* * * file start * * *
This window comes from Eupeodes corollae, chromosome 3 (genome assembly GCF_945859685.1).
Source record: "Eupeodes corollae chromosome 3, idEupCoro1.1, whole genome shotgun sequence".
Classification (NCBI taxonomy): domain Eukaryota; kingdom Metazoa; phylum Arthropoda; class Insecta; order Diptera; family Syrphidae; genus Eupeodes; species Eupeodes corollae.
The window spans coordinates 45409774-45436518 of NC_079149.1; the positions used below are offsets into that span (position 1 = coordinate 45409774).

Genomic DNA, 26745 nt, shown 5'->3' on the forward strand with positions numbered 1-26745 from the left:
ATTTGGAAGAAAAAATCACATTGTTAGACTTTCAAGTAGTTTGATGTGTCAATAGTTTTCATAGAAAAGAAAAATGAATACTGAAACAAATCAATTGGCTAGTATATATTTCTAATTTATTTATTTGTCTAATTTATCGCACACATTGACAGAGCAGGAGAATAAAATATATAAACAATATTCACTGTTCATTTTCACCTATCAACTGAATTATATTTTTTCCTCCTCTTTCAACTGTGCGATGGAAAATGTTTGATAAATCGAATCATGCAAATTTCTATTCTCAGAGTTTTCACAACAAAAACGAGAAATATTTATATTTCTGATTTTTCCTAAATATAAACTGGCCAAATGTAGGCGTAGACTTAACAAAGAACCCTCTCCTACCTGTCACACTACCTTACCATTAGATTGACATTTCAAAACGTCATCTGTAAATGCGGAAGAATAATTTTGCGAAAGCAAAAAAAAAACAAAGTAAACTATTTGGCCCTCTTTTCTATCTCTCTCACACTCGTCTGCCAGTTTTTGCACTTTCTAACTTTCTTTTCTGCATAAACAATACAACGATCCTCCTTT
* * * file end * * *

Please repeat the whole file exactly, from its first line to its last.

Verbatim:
This window comes from Eupeodes corollae, chromosome 3 (genome assembly GCF_945859685.1).
Source record: "Eupeodes corollae chromosome 3, idEupCoro1.1, whole genome shotgun sequence".
Classification (NCBI taxonomy): domain Eukaryota; kingdom Metazoa; phylum Arthropoda; class Insecta; order Diptera; family Syrphidae; genus Eupeodes; species Eupeodes corollae.
The window spans coordinates 45409774-45436518 of NC_079149.1; the positions used below are offsets into that span (position 1 = coordinate 45409774).

Genomic DNA, 26745 nt, shown 5'->3' on the forward strand with positions numbered 1-26745 from the left:
ATTTGGAAGAAAAAATCACATTGTTAGACTTTCAAGTAGTTTGATGTGTCAATAGTTTTCATAGAAAAGAAAAATGAATACTGAAACAAATCAATTGGCTAGTATATATTTCTAATTTATTTATTTGTCTAATTTATCGCACACATTGACAGAGCAGGAGAATAAAATATATAAACAATATTCACTGTTCATTTTCACCTATCAACTGAATTATATTTTTTCCTCCTCTTTCAACTGTGCGATGGAAAATGTTTGATAAATCGAATCATGCAAATTTCTATTCTCAGAGTTTTCACAACAAAAACGAGAAATATTTATATTTCTGATTTTTCCTAAATATAAACTGGCCAAATGTAGGCGTAGACTTAACAAAGAACCCTCTCCTACCTGTCACACTACCTTACCATTAGATTGACATTTCAAAACGTCATCTGTAAATGCGGAAGAATAATTTTGCGAAAGCAAAAAAAAAACAAAGTAAACTATTTGGCCCTCTTTTCTATCTCTCTCACACTCGTCTGCCAGTTTTTGCACTTTCTAACTTTCTTTTCTGCATAAACAATACAACGATCCTCCTTT